1. Link the Writer
    Offline

    Link the Writer Flipping Out For A Good Story. Contributor

    Joined:
    Sep 24, 2009
    Messages:
    11,205
    Likes Received:
    4,217
    Location:
    Alabama, USA

    Do you have 'off-plot' fun with your characters?

    Discussion in 'Plot Development' started by Link the Writer, Oct 2, 2014.

    By that, I mean do you often take a break from the actual plot and have your characters do things they normally wouldn't do? Or couldn't do depending on the setting? Do you attempt to be as realistic as possible when you have fun, or do you just go all out crazy? With me, some of my favorites are when I had my Colonial detective randomly start singing Biz Markie songs into his cane as if it were a microphone. Yes, my Colonial detective. Singing songs made by a guy who wouldn't exist for centuries. :D I liked it so much I considered putting him in the 20th century just so it would make sense. xD

    If so, does this often help jog your creativity? Reveal a side of your characters you didn't think about before? What are some of your favorite 'off-plot' moments when you allowed your characters to go nuts for grins/experimentation? Share if you feel brave enough. :D
     
    Christopher Snape. likes this.
  2. S S
    Offline

    S S Active Member

    Joined:
    Sep 24, 2014
    Messages:
    116
    Likes Received:
    36
    Location:
    Dublin, Ireland
    Yes, in a book with heavy content, doing this (occasionally) stops the novel from becoming melodramatic / depressing. One of my favourite post-apocalyptic stories, The Road, never does this, and it suffers from melancholia. It's a great book, just don't read it after a break up.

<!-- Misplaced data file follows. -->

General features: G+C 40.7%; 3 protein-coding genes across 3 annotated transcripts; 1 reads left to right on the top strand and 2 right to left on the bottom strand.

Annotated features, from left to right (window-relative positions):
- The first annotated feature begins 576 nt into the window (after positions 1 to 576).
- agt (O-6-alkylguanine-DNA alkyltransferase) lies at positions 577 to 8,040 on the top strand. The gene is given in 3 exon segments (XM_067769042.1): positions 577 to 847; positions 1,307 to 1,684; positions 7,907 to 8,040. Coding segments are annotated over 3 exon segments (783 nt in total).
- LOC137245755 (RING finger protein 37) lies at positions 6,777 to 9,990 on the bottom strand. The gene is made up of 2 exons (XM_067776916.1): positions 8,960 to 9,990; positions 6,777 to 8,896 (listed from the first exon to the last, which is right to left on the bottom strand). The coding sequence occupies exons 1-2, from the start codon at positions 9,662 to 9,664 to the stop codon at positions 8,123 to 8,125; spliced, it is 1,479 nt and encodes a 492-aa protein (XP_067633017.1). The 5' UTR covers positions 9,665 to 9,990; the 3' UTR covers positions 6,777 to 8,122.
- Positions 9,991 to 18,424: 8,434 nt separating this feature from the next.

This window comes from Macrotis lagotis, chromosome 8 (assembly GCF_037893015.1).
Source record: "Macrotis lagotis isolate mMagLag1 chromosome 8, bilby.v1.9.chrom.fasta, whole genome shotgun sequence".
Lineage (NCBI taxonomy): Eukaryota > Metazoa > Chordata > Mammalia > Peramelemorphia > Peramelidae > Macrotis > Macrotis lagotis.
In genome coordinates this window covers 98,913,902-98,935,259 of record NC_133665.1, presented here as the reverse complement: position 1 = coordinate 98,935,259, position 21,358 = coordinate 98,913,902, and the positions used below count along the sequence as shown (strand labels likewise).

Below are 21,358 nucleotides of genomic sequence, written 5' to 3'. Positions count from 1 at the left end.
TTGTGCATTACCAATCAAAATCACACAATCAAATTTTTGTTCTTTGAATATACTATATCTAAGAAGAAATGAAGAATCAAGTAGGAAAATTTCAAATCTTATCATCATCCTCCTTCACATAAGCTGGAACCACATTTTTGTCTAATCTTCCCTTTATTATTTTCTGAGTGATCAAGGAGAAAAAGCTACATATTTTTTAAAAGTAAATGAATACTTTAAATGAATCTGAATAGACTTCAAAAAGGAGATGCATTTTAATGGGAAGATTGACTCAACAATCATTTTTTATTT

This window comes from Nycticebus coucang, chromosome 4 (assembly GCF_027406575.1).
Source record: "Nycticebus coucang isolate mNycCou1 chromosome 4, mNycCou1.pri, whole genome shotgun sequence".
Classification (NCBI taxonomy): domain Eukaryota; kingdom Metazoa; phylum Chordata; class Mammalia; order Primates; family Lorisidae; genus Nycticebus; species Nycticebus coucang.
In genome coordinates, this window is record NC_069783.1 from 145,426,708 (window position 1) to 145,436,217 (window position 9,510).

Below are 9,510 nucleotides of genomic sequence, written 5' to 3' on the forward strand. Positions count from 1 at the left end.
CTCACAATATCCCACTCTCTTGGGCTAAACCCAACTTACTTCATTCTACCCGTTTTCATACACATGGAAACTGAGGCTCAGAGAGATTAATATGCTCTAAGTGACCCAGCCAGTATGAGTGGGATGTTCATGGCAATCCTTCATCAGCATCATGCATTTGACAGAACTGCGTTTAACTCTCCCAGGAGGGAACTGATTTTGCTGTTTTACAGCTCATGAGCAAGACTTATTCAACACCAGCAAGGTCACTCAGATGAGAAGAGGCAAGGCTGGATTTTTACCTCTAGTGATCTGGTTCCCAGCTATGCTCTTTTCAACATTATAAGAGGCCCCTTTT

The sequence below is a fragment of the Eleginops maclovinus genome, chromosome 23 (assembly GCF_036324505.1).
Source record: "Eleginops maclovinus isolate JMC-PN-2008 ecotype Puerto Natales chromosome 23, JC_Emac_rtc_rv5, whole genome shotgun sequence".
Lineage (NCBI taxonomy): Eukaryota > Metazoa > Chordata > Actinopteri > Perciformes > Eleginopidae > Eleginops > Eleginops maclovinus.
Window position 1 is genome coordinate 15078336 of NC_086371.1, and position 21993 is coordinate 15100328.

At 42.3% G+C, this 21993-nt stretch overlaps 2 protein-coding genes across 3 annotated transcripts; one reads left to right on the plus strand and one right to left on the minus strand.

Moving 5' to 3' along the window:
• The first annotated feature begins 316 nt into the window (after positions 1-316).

3. Tesoro
    Offline

    Tesoro Contributing Member Contributor

    Joined:
    Jan 3, 2011
    Messages:
    2,825
    Likes Received:
    290
    Location:
    A place with no future
    I often use to imagine my characters in different situations before i fall asleep at night. It's fun and it's a good way for me to not lose touch with the story and the characters for too long. Plus it's a good way to get to know them better, especially their voices, character, way of speaking etc. Sometimes I even come up with something useful.
     
    Lilly James Haro likes this.
  4. Nilfiry
    Offline

    Nilfiry Contributing Member

    Joined:
    Aug 4, 2008
    Messages:
    670
    Likes Received:
    81
    Location:
    Eternal Stream
    The very nature of the project that I am working on pretty much begs for this kind of thing. It is a mildly paced adventure story where the main characters are exploring the world at their leisure (most of the time), and they take every opportunity that they can get to goof off and do silly things all the time. It is also all very natural for them because they are all generally relaxed and easygoing characters.
     
  5. minstrel
    Offline

    minstrel Leader of the Insquirrelgency Staff Supporter Contributor

    Joined:
    Jul 11, 2010
    Messages:
    8,722
    Likes Received:
    4,821
    Location:
    Near Los Angeles
    I do this, but I can't take the characters out of their world. I can't transport them to the future or the past or to some other planet because their environment is a huge part of who they are. I write scenes about them that don't appear in the finished work, but those scenes are almost always still in the same world - the world that makes them.
     

Share This Page